The most gratifying thing about The Berlin Series no. 1
is that it seems to be the first of many Another Timbre releases featuring musicians based in Berlin. Given the vibrancy of the city's music scene, it has become a magnet for improvising musicians from across the world. As one of them, French sound artist Olivier Toulemonde has observed, "Berlin is a jungle of improvised music... I would recommend Berlin to anyone who wants to meet a new musician every day. Berlin is an incredible city with a huge improvised scene. And I have to say that it's easy to meet musicians and work with them, probably easier than elsewhere." The truth of these words is evidenced by the huge numbers of fine improvisers based there and the many collaborations that begin there. Plenty of excellent releasesnotably on the Berlin-based Absinth
labelalready document the city's music, but the prospect of more on Another Timbre is mouth-watering. The Berlin Series no. 1
is a split CD which features two separate but highly compatible duos, each combining clarinet with less conventional musical sounds that provide an effective contrast. First up is "Inframince," a forty-three minute duo between German clarinetist Michael Thieke
(maybe best known for his work alongside fellow clarinetist Kai Fagaschinski
in The Magic I.D.
and in the duo The International Nothing) and Toulemonde who plays acoustic objects. These are objects from everyday life; Toulemonde doesn't build anything or construct an instrument out of objects. Instead, he simply make noises with objects that he finds, such as whisks, bowls, plates, marbles, styrofoam, antennae, spinning-tops, springs, metal rods... In addition to the sounds that list may conjure up in the imagination, Toulemonde manages to generate a range of sounds which could just as easily have been made by percussion or electronics; most importantly, those sounds complement Thieke's clarinet but remain distinguishable from it, so that the two fit together seamlessly, and the means of production soon become of secondary importance compared to the pleasure of the listening experience the music gives. The track's forty-three minutes are easy to become submerged in, and pass by so effortlessly that, once they are done, the obvious course of action is to repeat the experience. Yes, mesmerising stuff.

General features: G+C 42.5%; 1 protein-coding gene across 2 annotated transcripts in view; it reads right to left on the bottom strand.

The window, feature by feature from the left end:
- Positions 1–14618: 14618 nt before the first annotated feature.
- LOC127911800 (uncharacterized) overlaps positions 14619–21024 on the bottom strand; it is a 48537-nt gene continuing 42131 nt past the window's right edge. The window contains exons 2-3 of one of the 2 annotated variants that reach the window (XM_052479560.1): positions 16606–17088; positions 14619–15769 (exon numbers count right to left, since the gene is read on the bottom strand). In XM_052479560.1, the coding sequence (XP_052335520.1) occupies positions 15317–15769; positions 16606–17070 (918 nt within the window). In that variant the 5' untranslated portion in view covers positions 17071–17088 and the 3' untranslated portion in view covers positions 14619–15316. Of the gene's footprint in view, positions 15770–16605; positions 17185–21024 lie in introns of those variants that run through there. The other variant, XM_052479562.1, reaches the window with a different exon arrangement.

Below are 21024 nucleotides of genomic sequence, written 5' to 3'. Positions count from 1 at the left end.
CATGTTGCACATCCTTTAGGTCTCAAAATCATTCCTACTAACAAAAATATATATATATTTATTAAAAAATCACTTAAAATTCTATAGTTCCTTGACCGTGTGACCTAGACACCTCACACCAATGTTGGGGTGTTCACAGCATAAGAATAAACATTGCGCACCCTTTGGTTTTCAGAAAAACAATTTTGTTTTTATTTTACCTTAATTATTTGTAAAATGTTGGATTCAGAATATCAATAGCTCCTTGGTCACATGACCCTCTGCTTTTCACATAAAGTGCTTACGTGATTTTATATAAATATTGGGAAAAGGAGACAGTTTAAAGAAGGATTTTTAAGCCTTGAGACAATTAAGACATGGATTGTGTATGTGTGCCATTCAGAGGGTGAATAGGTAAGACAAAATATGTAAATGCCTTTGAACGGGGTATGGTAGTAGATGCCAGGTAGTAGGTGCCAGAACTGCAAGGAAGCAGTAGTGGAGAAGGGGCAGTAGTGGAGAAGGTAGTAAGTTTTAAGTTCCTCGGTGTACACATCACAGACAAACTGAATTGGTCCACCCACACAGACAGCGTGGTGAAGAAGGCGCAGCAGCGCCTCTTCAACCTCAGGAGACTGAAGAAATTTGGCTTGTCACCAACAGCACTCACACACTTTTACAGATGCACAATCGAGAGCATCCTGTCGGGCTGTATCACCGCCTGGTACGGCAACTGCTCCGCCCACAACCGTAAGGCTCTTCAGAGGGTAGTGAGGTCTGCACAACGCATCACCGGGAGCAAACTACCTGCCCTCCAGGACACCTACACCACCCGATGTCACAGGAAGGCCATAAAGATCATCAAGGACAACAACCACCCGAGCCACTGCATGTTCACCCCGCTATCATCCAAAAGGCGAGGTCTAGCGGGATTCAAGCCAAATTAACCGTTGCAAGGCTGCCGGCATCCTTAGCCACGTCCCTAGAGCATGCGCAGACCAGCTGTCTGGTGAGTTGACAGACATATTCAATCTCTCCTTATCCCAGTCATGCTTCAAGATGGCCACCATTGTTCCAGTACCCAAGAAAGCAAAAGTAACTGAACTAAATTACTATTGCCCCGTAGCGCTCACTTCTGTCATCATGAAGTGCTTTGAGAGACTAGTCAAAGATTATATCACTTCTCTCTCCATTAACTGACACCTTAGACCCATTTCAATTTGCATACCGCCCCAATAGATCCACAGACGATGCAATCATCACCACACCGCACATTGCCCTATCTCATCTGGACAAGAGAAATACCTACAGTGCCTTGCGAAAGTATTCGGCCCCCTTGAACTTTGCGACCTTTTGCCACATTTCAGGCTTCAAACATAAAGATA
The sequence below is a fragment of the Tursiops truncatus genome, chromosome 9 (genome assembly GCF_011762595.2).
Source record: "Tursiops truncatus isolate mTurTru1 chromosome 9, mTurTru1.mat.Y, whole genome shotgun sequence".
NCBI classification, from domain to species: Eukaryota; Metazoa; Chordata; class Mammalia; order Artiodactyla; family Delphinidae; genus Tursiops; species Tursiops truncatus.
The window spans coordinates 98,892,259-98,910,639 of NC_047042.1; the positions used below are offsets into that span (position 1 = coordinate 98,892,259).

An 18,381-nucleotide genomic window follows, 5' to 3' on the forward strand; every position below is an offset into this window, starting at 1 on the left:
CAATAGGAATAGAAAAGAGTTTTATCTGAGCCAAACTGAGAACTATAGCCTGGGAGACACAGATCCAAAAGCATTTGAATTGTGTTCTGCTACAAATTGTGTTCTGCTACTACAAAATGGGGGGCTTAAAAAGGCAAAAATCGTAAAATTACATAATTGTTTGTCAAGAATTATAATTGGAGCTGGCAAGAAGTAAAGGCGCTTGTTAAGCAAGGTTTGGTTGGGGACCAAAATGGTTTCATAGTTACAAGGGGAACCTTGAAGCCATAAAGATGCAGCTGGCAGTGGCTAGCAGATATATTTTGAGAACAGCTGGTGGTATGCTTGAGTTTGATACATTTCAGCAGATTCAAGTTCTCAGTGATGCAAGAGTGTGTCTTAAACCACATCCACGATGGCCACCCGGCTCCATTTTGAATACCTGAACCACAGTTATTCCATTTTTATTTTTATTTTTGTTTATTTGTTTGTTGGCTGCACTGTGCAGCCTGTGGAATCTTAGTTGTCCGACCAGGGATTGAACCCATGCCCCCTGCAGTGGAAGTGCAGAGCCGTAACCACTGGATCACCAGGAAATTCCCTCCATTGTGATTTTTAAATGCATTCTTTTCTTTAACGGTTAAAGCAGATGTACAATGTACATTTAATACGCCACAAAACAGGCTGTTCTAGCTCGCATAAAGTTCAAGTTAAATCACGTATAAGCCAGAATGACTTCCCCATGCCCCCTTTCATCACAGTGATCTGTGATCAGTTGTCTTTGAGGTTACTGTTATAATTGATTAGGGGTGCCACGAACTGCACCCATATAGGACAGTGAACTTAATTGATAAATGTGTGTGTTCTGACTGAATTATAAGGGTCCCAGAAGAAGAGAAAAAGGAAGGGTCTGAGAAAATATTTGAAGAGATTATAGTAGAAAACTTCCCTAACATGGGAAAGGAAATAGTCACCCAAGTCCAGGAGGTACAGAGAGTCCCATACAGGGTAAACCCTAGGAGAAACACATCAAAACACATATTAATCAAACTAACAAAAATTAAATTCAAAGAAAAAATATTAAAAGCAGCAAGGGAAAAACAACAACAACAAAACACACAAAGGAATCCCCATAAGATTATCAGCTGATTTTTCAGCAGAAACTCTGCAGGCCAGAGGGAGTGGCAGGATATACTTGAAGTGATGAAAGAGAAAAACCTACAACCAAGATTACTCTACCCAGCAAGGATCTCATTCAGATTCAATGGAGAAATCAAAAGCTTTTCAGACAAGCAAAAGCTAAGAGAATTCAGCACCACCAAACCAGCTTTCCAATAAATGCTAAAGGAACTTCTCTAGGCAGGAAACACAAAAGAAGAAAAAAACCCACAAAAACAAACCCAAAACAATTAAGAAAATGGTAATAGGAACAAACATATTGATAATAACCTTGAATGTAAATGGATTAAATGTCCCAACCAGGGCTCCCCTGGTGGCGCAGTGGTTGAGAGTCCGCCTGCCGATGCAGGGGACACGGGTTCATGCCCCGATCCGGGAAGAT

The second track, "Immensity," is a worthy companion piece to its predecessor. It pairs the Argentinean bass clarinetist Lucio Capece
a Berlin resident since 2004with analogue synthesiser played by Canada-born Jamie Drouin who, until 1999, was a visual artist. According to Drouin, such free movement between mediums, and collaborations across genres are typical of Berlin. As with Thieke and Toulemonde, the sounds produced work well together; the undulating rise and fall of Capece's sustained bass clarinet tones are offset by the white noise hiss and glitches that Drouin produces, creating a soundscape that evolves slowly without any nasty surprises but remains rich in detail and variety. The resulting album is an effective pairing of tracks which fit together well. On this showing, we must hope that this Berlin Series will run and run for a long time.